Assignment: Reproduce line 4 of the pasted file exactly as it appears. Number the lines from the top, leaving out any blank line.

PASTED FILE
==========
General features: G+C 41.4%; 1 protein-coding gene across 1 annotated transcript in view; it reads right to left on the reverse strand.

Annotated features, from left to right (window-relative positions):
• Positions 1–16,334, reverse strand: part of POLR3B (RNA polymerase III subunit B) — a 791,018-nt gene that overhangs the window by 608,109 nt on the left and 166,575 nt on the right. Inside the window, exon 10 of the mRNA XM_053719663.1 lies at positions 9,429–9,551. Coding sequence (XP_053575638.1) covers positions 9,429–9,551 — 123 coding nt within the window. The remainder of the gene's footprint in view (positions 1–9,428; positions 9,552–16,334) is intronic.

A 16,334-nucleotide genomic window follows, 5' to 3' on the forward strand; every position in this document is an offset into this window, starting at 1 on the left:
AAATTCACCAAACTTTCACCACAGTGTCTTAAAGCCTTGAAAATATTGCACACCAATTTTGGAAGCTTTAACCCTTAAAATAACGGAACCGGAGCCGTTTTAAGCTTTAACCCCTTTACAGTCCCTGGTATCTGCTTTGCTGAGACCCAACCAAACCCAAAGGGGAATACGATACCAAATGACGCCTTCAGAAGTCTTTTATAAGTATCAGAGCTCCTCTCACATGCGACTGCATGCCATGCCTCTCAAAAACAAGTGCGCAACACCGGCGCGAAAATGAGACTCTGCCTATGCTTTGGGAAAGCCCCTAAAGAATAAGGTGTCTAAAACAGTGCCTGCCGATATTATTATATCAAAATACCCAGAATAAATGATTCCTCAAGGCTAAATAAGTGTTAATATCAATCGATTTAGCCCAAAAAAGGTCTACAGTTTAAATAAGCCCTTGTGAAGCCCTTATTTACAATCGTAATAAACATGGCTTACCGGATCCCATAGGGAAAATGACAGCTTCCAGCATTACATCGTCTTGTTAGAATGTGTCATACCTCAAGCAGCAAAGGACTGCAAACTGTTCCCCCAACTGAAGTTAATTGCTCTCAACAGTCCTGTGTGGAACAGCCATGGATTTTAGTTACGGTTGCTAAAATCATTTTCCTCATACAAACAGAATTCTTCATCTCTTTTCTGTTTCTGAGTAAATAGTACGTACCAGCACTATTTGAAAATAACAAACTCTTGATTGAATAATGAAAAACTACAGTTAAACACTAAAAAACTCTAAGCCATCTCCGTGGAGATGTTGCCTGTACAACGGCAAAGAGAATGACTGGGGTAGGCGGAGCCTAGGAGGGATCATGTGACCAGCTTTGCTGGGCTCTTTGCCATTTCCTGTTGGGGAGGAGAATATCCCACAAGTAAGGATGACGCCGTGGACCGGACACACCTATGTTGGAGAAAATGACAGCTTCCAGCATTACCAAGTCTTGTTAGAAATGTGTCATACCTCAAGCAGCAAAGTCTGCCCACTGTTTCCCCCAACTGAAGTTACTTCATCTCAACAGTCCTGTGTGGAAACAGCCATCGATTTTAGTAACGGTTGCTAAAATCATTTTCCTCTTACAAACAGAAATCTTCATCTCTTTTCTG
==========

A 16,334-nucleotide genomic window follows, 5' to 3' on the forward strand; every position in this document is an offset into this window, starting at 1 on the left: